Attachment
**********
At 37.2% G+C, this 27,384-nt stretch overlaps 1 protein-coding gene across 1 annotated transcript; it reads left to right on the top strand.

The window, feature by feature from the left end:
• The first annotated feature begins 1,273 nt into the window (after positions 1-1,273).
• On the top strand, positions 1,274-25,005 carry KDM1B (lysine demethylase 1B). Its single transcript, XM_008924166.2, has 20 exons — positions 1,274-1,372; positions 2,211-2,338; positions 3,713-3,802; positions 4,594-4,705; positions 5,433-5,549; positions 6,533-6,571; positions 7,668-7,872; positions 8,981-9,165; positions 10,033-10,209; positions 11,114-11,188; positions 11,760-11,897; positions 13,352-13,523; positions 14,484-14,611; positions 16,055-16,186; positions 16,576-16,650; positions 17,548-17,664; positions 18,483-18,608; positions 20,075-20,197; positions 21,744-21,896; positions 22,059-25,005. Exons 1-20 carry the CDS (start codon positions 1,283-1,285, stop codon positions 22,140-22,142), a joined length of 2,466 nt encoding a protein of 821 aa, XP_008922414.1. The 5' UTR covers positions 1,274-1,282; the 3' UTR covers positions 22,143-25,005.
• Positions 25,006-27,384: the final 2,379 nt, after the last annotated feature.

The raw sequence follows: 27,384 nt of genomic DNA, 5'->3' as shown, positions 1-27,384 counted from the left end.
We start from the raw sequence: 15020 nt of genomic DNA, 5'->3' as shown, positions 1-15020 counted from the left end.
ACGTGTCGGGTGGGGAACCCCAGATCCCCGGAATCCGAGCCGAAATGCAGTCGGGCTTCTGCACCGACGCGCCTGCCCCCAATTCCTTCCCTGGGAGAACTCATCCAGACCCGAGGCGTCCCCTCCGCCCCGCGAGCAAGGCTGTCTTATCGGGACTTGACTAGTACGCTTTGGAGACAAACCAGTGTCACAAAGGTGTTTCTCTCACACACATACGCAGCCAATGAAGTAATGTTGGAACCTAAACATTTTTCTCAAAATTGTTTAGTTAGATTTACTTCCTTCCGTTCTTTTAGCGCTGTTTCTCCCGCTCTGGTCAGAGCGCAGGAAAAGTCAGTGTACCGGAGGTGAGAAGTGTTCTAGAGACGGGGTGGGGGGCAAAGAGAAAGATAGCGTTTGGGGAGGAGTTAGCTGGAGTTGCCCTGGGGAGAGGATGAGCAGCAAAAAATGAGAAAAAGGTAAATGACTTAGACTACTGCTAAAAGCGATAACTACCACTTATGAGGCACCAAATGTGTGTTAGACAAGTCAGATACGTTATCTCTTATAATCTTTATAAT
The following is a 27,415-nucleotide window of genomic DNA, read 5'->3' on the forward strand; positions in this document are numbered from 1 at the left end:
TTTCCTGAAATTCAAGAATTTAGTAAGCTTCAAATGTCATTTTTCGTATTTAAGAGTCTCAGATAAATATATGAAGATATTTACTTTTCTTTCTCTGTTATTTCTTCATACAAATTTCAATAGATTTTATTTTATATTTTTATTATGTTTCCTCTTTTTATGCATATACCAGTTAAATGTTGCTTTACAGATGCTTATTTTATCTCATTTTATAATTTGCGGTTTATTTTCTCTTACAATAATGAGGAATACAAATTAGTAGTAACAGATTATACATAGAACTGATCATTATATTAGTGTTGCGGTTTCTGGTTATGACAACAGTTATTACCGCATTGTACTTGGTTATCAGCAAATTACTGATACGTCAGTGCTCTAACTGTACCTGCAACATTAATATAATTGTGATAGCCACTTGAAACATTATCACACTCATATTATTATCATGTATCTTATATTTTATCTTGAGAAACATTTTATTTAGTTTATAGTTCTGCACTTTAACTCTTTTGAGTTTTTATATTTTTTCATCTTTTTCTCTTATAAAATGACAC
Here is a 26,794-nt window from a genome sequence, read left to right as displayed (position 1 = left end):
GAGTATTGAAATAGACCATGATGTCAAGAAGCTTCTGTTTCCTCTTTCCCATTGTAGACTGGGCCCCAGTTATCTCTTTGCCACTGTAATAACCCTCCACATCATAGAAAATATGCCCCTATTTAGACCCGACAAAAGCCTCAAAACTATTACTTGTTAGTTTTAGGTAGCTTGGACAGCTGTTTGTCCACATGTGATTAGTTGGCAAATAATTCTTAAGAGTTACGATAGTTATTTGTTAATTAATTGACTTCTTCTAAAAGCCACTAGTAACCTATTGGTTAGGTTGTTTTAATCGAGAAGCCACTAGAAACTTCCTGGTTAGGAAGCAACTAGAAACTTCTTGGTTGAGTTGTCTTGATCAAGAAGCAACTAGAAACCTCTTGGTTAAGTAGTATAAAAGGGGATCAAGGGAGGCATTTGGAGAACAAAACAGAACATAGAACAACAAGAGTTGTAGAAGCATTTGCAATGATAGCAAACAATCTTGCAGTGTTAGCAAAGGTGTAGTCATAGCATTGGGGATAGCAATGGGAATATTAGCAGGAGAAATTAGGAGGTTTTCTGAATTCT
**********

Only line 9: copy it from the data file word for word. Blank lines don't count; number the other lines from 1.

The following is a 27,415-nucleotide window of genomic DNA, read 5'->3' on the forward strand; positions in this document are numbered from 1 at the left end: